There are many organizations in Louisiana that were developed due to the failure of the government to act during Katrina. It is our goal to facilitate collaborative efforts and not attempt to override or minimize them.

Here are some things that will get lost in the rush to help. But these are no less important than clothes, food, etc.

  • Utilize United Nations Human Rights Commission Regulations Governing Internally Displaced Persons: Guiding Principles on Internal Displacement
  • Establish a communications network for messaging in and out 
  • ***Establish a network for collection and disbursement of medication, Insulin, etc***
  • Engage the support of local, state & national organizations
  • Mandate alterations for Insurance Code & Conduct after the disaster to motivate assistance over bureaucratic delay
  • Enforce 1st source hiring
  • Enforce prevailing wages in recovery
  • Simplify the process for reimbursing churches and individuals housing evacuees
  • Pass Gulf Coast Civic Works like legislation to fund the rebuilding of coast following storm
  • Uphold universal voting rights – UN
  • Moratorium on rent, utilities, etc 
  • Evacuation, use models provided by National & International Allies
  • Evacuation response and procedures must be humanitarian and not militaristic
  • MUST include a plan for citizens to return – unlike Katrina plan
  • Evacuation must be in line with United Nations principles for IDP
  • People should be evacuated as close to home as possible
  • Must have access to participate in processes governing the recovery/return home
  • Establish governing rules to maintain families connections (no breaking up of families)

For more information contact:  Stephen Bradberry,
Stephen Bradberry is a founder of Bennu Advisory Group,, and is a New Orleans-based advocate and organizer. He is a recipient of the RFK Human Rights Award in recognition of his work in the Gulf Coast post-Katrina and Rita.

Louisiana Activists Mobilize to Prevent “Shock Doctrine” Policies in Wake of Ida by Frances Madeson, Truthout, Sept 2, 2021

Even as President Joe Biden and Louisiana Governor John Bel Edwards continue to send federal aid relief to the southeastern states, grassroots organizations have taken up the mantle to secure resources and offer localized help to those affected by the storm. As we’ve seen during the Covid-19 pandemic and in the wake of last year’s George Floyd protests, mutual aid groups and other local organizations are able to directly respond to the needs of their communities in times of crisis, thanks to volunteer efforts and donations. Here are just a few of those groups assisting in the relief efforts for Hurricane Ida.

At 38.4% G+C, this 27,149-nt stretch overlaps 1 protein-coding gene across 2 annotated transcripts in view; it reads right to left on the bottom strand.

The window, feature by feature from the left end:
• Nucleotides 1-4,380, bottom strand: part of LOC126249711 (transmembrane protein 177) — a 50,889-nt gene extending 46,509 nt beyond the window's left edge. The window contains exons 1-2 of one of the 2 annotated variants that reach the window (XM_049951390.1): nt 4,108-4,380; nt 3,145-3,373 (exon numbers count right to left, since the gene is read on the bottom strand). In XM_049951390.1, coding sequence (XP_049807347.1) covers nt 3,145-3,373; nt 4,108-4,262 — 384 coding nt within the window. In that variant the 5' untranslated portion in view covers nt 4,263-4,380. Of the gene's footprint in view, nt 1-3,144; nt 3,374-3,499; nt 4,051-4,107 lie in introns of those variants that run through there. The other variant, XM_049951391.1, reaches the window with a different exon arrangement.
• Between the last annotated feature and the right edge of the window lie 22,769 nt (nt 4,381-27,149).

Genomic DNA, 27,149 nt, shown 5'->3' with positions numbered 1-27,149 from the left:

This non-profit consortium of indigenous tribes in Louisiana has provided regular storm updates for Ida on their Facebook page and set up a Relief and Recovery Fund for local tribe members. Other tribal groups in the Delta area with Ida relief funds include the Point au Chien Tribe, United Houma Nation, Grand Caillou/Dulac Band of Biloxi-Chitimacha-Choctaw, and the Atakapa Ishak Nation. A longer list and map of tribes who were affected by the hurricane, along with their individual aid efforts, can be found at Bvlbancha Public Access’s Ida Relief Doc.

Hurricane Ida: How to Help Louisiana, Other Areas Hit Hardest by the Storm. Mutual aid funds are helping communities in the southeast that were devastated by the storm — and they need our help by Claire Shaffer, Rolling Stone, Sept 2, 2021

This article discusses three groups using mutual aid for disaster response.

As climate change continues to produce more intense hurricane seasons, many communities have stopped relying on federal money, which is slow to arrive, and started looking to their neighbors for hurricane relief. Here are three groups using mutual aid as a tool for natural disaster response.

Hurricane Relief Through Mutual Aid. Three groups using mutual aid as a tool for natural disaster response by Isabella Garcia, yes!, Nov 3, 2020